Mood states, self-set goals, self-efficacy and performance in academic examinations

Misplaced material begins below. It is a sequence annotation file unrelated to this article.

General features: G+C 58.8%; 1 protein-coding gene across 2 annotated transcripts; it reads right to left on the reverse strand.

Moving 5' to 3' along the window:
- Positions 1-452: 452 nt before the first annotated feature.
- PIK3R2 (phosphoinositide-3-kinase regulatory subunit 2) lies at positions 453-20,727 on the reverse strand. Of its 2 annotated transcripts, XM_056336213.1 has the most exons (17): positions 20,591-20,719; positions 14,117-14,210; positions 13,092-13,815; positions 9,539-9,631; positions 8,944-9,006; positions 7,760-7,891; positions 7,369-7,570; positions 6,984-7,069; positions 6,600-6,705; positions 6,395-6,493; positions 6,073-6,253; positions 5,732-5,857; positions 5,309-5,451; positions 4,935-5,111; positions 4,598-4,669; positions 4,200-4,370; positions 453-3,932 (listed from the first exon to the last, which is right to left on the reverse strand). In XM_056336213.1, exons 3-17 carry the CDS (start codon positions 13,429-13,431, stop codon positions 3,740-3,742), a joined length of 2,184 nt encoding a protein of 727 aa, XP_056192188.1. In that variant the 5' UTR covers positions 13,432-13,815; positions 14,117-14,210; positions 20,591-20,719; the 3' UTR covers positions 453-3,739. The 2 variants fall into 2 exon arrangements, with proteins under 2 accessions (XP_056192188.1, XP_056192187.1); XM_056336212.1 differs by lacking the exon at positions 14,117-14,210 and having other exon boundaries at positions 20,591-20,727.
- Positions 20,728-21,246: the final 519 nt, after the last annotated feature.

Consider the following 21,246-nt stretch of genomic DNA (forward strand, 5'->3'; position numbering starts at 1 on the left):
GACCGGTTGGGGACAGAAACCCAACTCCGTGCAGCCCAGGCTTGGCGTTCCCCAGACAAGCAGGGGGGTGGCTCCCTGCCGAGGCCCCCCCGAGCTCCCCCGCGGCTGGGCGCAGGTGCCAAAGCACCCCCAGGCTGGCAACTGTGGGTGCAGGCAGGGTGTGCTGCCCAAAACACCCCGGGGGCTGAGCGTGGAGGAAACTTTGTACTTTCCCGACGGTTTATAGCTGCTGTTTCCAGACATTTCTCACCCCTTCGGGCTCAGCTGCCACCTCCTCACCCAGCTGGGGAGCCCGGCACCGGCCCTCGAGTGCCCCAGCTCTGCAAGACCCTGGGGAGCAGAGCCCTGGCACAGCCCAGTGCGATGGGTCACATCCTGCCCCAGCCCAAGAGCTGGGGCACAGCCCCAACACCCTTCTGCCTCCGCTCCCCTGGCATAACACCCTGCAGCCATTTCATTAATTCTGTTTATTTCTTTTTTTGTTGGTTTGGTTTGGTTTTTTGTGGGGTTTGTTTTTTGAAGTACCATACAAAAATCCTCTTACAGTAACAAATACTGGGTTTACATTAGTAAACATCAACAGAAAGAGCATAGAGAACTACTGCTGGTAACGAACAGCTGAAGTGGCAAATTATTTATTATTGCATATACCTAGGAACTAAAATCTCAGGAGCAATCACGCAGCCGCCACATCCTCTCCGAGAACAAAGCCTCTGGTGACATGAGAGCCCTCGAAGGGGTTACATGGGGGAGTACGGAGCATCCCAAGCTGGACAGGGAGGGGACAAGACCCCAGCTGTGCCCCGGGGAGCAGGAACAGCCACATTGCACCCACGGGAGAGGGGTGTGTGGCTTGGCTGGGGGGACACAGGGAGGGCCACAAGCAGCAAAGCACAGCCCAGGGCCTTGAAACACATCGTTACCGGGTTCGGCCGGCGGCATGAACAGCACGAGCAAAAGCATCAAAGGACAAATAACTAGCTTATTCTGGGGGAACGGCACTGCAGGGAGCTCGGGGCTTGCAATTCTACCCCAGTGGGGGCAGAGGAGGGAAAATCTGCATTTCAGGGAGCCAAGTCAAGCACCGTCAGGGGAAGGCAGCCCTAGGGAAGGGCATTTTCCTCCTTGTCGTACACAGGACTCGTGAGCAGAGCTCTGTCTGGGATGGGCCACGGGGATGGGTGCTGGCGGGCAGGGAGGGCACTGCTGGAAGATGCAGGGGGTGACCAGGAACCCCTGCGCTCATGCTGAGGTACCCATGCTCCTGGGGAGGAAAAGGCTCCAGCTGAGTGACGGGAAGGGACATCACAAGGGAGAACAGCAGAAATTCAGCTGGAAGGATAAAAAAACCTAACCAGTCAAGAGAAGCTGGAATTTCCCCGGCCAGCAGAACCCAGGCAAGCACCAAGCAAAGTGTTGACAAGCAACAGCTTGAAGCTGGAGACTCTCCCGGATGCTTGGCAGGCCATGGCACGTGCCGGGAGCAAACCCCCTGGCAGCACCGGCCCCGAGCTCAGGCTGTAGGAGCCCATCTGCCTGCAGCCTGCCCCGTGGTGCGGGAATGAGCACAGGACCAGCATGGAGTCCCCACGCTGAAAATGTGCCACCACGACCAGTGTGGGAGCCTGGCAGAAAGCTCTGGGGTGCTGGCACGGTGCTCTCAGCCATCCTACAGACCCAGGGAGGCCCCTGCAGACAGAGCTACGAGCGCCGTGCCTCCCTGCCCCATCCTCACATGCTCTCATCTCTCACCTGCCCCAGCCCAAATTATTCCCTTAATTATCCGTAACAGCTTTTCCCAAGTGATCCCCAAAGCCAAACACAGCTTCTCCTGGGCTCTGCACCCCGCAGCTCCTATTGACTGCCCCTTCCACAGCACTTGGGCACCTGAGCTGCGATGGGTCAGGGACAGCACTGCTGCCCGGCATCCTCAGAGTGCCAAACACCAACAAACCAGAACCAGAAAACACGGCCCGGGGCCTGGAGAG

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<ul><li><p>The present study investigated relationships between mood, performance goals, and both written and</p><p>* Corresponding author. Tel.: +44 23 92 845164.E-mail address: richard.thelwell@port.ac.uk (R.C. Thelwell).</p><p>www.elsevier.com/locate/paid</p><p>Personality and Individual Dierences 42 (2007) 5735830191-8869/$ - see front matter 2006 Elsevier Ltd. All rights reserved.oral examination performance. Fifty-seven undergraduate students completed a mood measure thatassessed the subscales of anger, calmness, confusion, depression, fatigue, happiness, tension and vigor, indi-cated the grade set as a goal for the examinations, and rated their condence to achieve this goal. Thesemeasures were completed approximately 30 min before each examination. Structural equation modellingresults indicated that mood states, self-ecacy and self-set goals predicted 20% of oral examination perfor-mance and 7% of written examination performance. In both samples, ndings indicate that positive moodstates are associated with self-ecacy to achieve self-set goals. We suggest that future research should lookat the extent to which intervention strategies designed to enhance mood states are associated with enhancedperformance. 2006 Elsevier Ltd. All rights reserved.</p><p>Keywords: Emotion; Performance; Self-ecacy; Cognition; Applied psychologyMood states, self-set goals, self-ecacy and performancein academic examinations</p><p>Richard C. Thelwell a,*, Andrew M. Lane b, Neil J.V. Weston a</p><p>a Department of Sport and Exercise Science, University of Portsmouth, Spinnaker Building,</p><p>Cambridge Road, Portsmouth PO1 2ER, UKb School of Sport, Performing Arts and Leisure, University of Wolverhampton,</p><p>Gorway Road, Walsall WS1 3BD, UK</p><p>Received 7 October 2005; received in revised form 5 July 2006; accepted 26 July 2006Available online 5 October 2006</p><p>Abstractdoi:10.1016/j.paid.2006.07.024</p></li><li><p>574 R.C. Thelwell et al. / Personality and Individual Dierences 42 (2007) 5735831. Introduction</p><p>There has been an increase in the amount of empirical research suggesting psychological statessuch as mood to be predictive of performance, especially in situations that have a high degree ofpersonal importance. Dened as a set of feelings, ephemeral in nature, varying in intensity andduration, and usually involving more than one emotion (Lane &amp; Terry, 2000, p. 16), mood hasbeen reported to inuence individuals in a number of situations that have included athletic com-petition (Beedie, Terry, &amp; Lane, 2000) and academic examinations (Catanzaro, 1996; Lane,Whyte, Terry, &amp; Nevill, 2005; Totterdell &amp; Leach, 2001). A theoretical position forwarded to ex-plain such eects is the notion that the moods experienced by the individual serve in an informa-tional manner. Thus the mood as information hypothesis suggests that the aective content ofmood states provide information on personal resources to cope with task demands, and it is be-lieved that the predictive eects of mood states are especially salient when the outcome of theactivity is uncertain (Bless, 2001; Gendolla &amp; Krusken, 2002). With this in mind, it is likely thatnegative or unpleasant moods will associate with a dicult or problematic situation, where infor-mation regarding the self, task and coping strategies are negatively phrased. Should this occur, itis also likely that the negative moods will relate to low self-ecacy (Bandura, 1990). In contrast,positive moods are more likely to provide functional information for the individual regarding thesituation, and relate to high self-ecacy.Acknowledging how situations often inuence mood states held by the individual, it is impor-</p><p>tant to be aware that when the situation is one of importance, mood states may inuence perfor-mance in both a positive or negative manner. Whilst individuals may wish to experience positivemoods prior to a dicult or uncertain event, it is often the case that individuals will experiencenegative moods due to the discrepancy between the demands of the task and the resources thatthe individual has at their disposal to cope with the situation (Carver &amp; Scheier, 1990; Martin&amp; Tesser, 1996). As a result, individuals who experience negative moods may attend to specicinformation in greater detail to reduce the discrepancy that may be present for the task (Cervone,Kopp, Schaumann, &amp; Scott, 1994). If that is the case then it may be the goals set within the taskthat are more appropriate to examine, rather than global performance. For example, in an exam-ination, a student may have a very negative mood due to perceiving the task demands to outweightheir personal resources needed to achieve a high grade. As a result, they may use the negativemood state to help them mobilize their eort in a functional manner towards the goal of achievinga threshold pass. Alternatively, the negative mood may act in a dysfunctional manner and disableany mobilization of eort due to the attainability of the goal (task demands) being too high (Gen-dolla &amp; Krusken, 2002). Thus, as argued by Bandura (1990), individuals with low self-ecacyexpectations before doing a personally important task could result in experiencing feelings ofdespondency, especially if they anticipate failure.Taking the theoretical suggestions for the relationships between mood states, self-ecacy and</p><p>performance forward, recent research (e.g., Lane et al., 2005) has found that pre-examinationmood states are not only predictive of performance, but are also related to the diculty ofself-set goals, and self-ecacy estimates to achieve these goals. Specically, Lane et al. reportedsignicant positive intercorrelations between vigor, self-ecacy, self-set goals and examinationperformance among a sample of 50 undergraduate students for a practical examination. Whilst</p><p>an insight to the potential inuence of depressed mood on mood states, goals, and performance</p></li><li><p>within an academic context was provided, Lane et al. indicated that before the ndings could be</p><p>R.C. Thelwell et al. / Personality and Individual Dierences 42 (2007) 573583 575used in applied settings, replication was needed. They also commented that future research shouldseek to explore the predictive eectiveness of mood on dierent forms of assessment, given thattheir ndings were limited to practical forms of summative assessment. To develop the knowledgeand understanding to this area of research, it is therefore appropriate to gain a more detailedunderstanding to whether similar ndings are evident within alternative forms of summativeassessment.The aim of the present study is to further the research by Lane et al. (2005) to incorporate alter-</p><p>native forms of academic assessment. The two forms of assessment included (a) the traditionalwritten examination, and, (b) the contemporary oral (viva-style) examination. For both formsof examination, the purpose was to examine relationships between pre-examination mood states,goals, self-ecacy, and actual examination performance. The present study tested the notion thatmood states predicted cognitive states (goals and self-ecacy) and that mood states and cognitivestates predict performance. The hypothesized model is depicted in Fig. 1. It should be noted thatFig. 1 represents the starting point to developing a theoretical framework. The present studysought to operationalize mood, using subcomponents of the construct, thereby assess specicaective states such as anger, depression, etc., rather than a single measure of mood that com-bined specic states under a general heading. This approach to assessing mood is consistent withthe notion that the aective content of mood provides information and it is this information thatinuences performance.Mood states Goals</p><p>Self-efficacy</p><p>Performance</p><p>Fig. 1. Hypothesized model for relationships between mood states, self-set goals, self-ecacy and performance.2. Methods</p><p>2.1. Participants</p><p>Volunteer participants were 57 (Male n = 32, Female n = 25: Age range 1828 years) under-graduate students studying for a degree in Sports Science at the University of the rst author.</p><p>2.2. Measures</p><p>Mood was measured using the Brunel Mood Scale-32 (BRUMS-32) that has been recentlydeveloped (see Lane &amp; Jarrett, 2005) from two previously validated scales (Matthews, Jones, &amp;</p></li><li><p>576 R.C. Thelwell et al. / Personality and Individual Dierences 42 (2007) 573583Chamberlain, 1990; Terry, Lane, Lane, &amp; Keohane, 1999; Terry, Lane, &amp; Fogarty, 2003). The ori-ginal Brunel Mood Scale (BRUMS: Terry et al., 1999, 2003) is a 24-item mood state scale basedon the Prole of Mood States (McNair, Lorr, &amp; Droppleman, 1971). The BRUMS assesses themood states of anger, confusion, depression, fatigue, tension, and vigor. The current 32-item scalewas formed by adding the items that assess the subscales of happiness and calmness from theUWIST (Matthews et al., 1990) to the 24-items from the BRUMS. The argument for includinga greater number of positive mood states was in response to the frequently cited limitation thatthe POMS has an excessively negative orientation. To this end, it has been suggested in recent lit-erature (e.g., Hanin, 2000) that positive mood dimensions, such as happiness and calmness, mayalso inuence performance. With the addition of the two new subscales, the BRUMS-32 is sug-gested to provide a more balanced assessment of positive mood and negative mood, and it hasalso been employed in recent mood-related research (e.g., Thelwell, Weston, Lane, &amp; Greenlees,2006).Each of the eight subscales within the BRUMS-32 has four items. Examples of Anger items in-</p><p>clude Annoyed and Bitter, Confusion items include Muddled and Confused, Depressionitems include Miserable and Unhappy, Fatigue items include Exhausted and Sleepy,Tension items include Nervous and Worried, and Vigor items include Active and Lively.Calmness items include Restful and Composed and Happiness items include Contentedand Satised. All items within the BRUMS-32 are rated on a 5-point scale where a responseof 0 equals not at all and 4 equals extremely. Alpha coecients for each subscale in the presentstudy were over .70.</p><p>2.3. Academic goals and goal-condence</p><p>Prior to each of the examinations, participants were asked to indicate the grade that they set asa goal for the examination. They were also asked to rate the condence that they have for achieve-ment of the goal. Goal-condence was rated on a 9-point scale where 1 = no condence at all,and 9 = very condent.</p><p>2.4. Examination performance</p><p>The two methods for assessing examination performance included traditional written examina-tion performance and a more contemporary oral examination. The written examination (Intro-duction to Sport and Exercise Psychology) was 1.5 h in length and comprised two sections wheresection one had 45 multiple-choice questions (not negatively marked) that had to be answered.Section two had a total of 5 essay titles where students were required to answer 1. The overallgrade for the examination took into account performance in both sections. In accord with theUniversitys assessment policy, on completion of the examination, all students work was markedand a total of 10% of the examination scripts were subjected to blind second marking by a subjectspecialist. All double marked work was then stored and made available for the Subject ExternalExaminer to ensure that the assessment policy had been adhered to, and that appropriate markshad been awarded.The oral assessment (Introduction to Sports Physiology) was a new form of assessment with-in the curriculum (see Oakley, 2004 for a full review). Each student was required to answer a total</p></li><li><p>R.C. Thelwell et al. / Personality and Individual Dierences 42 (2007) 573583 577of six questions within their oral examination, where a total of three learning outcomes (two ques-tions per learning outcome) were assessed. To enable variety in the questions posed, the unit coor-dinator was required to prepare a question-bank of 1020 questions for each learning outcome. Apro-forma marking sheet was used to grade student responses to each question on a 05 scale,using set marking criteria that enabled an overall mark to be given.Although two members of sta examined the students in the oral assessment (thus providing</p><p>double marking), having gained consent from the students, some of the oral assessments were taperecorded to enable commentary from the Subject External Examiner to ensure that the assessmentpolicy had been adhered to and that students were awarded appropriate grades. For both forms ofassessment, conrmed student grades were made available following the Examination Board. Themarking system employed ranges from 0% to 100% where marks of 70% + equated to a rst classpass, marks between 60% and 69% equated to an upper second class pass, marks between 50% and59% equated to a lower second class pass, marks between 40% and 49% equated to a third classpass, and, marks of 39% or below equated to a fail.</p><p>2.5. Experimental procedures</p><p>Prior to the study commencing, participants completed written informed consent forms havingbeen provided with detailed participant information sheets outlining the nature and methodologyof the study. Having ensured condentiality, participants completed a BRUMS-32, and indicatedtheir percentage goal for the examination (0100) and condence in their ability to achieve thegoal (rated on a 9-point scale where 1 = no condence and 9 = very condent) approximately30 min prior to their written and oral examinations (that were over one week apart). Data werechecked for missing data before collecting. Participants were asked if missing data was intended oraccidental. Of the few cases of missing data, all were due to missing items and participants com-pleted the missing items. Also prior to the summative assessments, all students had completed for-mative assessments for each topic area. The study had ethical approval from the institution of therst author.</p><p>2.6. Data analysis</p><p>A repeated measures multivariate analysis of variance (MANOVA) was employed to examinethe dierences in pre-examination mood, the performance goal set pre-examination, the con-dence to achieve the performance goal, and, the actual examination performance before the writ-ten examination, and oral examination.Structural equation modelling (SEM) techniques were used to assess the strength and direction</p><p>of hypothesized relationships between mood states, cognitive states and performance in the twoexamination conditions. Multisample structural equation modelling was used to assess the extentto which relationships diered by examination type. Consistent with the data analysis strategy ap-proach used by Scott-Lennox and Scott-Lennox (1995), a fully recursive model with equality con-straints on all hypothesized relationships was used. Moderation is inferred when relationshipsdier between examination type. Structural equation modelling was used to analyse relationshipsbetween variables within the correlation matrix in each examination condition. Whilst it is possi-</p><p>ble to use a correlation matrix to examine the strength and direction of relationshi...</p></li></ul>